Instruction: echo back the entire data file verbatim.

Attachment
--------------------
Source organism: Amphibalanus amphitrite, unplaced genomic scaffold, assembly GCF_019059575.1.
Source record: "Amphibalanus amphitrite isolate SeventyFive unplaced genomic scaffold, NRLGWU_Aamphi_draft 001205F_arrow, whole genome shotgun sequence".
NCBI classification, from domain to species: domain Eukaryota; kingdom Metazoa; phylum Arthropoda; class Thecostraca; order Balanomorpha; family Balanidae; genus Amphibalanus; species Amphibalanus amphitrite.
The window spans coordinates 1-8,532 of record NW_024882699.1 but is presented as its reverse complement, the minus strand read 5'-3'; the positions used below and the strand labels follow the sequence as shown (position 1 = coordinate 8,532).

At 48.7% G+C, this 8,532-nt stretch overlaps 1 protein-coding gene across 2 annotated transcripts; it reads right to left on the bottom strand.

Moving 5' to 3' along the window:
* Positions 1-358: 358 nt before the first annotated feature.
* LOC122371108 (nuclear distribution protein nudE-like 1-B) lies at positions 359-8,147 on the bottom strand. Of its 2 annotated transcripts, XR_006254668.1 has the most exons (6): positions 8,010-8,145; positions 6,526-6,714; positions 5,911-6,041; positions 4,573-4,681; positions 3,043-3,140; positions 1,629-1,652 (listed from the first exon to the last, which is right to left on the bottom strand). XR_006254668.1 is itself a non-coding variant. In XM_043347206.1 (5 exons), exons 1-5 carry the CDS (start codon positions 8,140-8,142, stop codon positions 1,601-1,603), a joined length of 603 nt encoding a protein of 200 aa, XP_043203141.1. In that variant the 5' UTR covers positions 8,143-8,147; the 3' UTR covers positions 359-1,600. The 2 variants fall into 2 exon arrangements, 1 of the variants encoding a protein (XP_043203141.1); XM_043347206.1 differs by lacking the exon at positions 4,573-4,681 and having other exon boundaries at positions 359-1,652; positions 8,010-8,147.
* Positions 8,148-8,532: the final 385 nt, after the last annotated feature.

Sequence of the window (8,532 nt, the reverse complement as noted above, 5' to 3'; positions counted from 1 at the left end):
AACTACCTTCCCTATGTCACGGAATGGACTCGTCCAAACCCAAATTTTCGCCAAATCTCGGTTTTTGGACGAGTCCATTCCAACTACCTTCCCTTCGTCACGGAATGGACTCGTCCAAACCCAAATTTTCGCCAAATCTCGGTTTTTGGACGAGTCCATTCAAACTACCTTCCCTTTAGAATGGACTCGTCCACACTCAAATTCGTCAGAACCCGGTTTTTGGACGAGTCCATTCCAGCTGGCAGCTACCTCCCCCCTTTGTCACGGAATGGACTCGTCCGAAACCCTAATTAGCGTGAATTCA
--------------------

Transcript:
Source organism: Amphibalanus amphitrite, unplaced genomic scaffold, assembly GCF_019059575.1.
Source record: "Amphibalanus amphitrite isolate SeventyFive unplaced genomic scaffold, NRLGWU_Aamphi_draft 001205F_arrow, whole genome shotgun sequence".
NCBI classification, from domain to species: domain Eukaryota; kingdom Metazoa; phylum Arthropoda; class Thecostraca; order Balanomorpha; family Balanidae; genus Amphibalanus; species Amphibalanus amphitrite.
The window spans coordinates 1-8,532 of record NW_024882699.1 but is presented as its reverse complement, the minus strand read 5'-3'; the positions used below and the strand labels follow the sequence as shown (position 1 = coordinate 8,532).

At 48.7% G+C, this 8,532-nt stretch overlaps 1 protein-coding gene across 2 annotated transcripts; it reads right to left on the bottom strand.

Moving 5' to 3' along the window:
* Positions 1-358: 358 nt before the first annotated feature.
* LOC122371108 (nuclear distribution protein nudE-like 1-B) lies at positions 359-8,147 on the bottom strand. Of its 2 annotated transcripts, XR_006254668.1 has the most exons (6): positions 8,010-8,145; positions 6,526-6,714; positions 5,911-6,041; positions 4,573-4,681; positions 3,043-3,140; positions 1,629-1,652 (listed from the first exon to the last, which is right to left on the bottom strand). XR_006254668.1 is itself a non-coding variant. In XM_043347206.1 (5 exons), exons 1-5 carry the CDS (start codon positions 8,140-8,142, stop codon positions 1,601-1,603), a joined length of 603 nt encoding a protein of 200 aa, XP_043203141.1. In that variant the 5' UTR covers positions 8,143-8,147; the 3' UTR covers positions 359-1,600. The 2 variants fall into 2 exon arrangements, 1 of the variants encoding a protein (XP_043203141.1); XM_043347206.1 differs by lacking the exon at positions 4,573-4,681 and having other exon boundaries at positions 359-1,652; positions 8,010-8,147.
* Positions 8,148-8,532: the final 385 nt, after the last annotated feature.

Sequence of the window (8,532 nt, the reverse complement as noted above, 5' to 3'; positions counted from 1 at the left end):
AACTACCTTCCCTATGTCACGGAATGGACTCGTCCAAACCCAAATTTTCGCCAAATCTCGGTTTTTGGACGAGTCCATTCCAACTACCTTCCCTTCGTCACGGAATGGACTCGTCCAAACCCAAATTTTCGCCAAATCTCGGTTTTTGGACGAGTCCATTCAAACTACCTTCCCTTTAGAATGGACTCGTCCACACTCAAATTCGTCAGAACCCGGTTTTTGGACGAGTCCATTCCAGCTGGCAGCTACCTCCCCCCTTTGTCACGGAATGGACTCGTCCGAAACCCTAATTAGCGTGAATTCA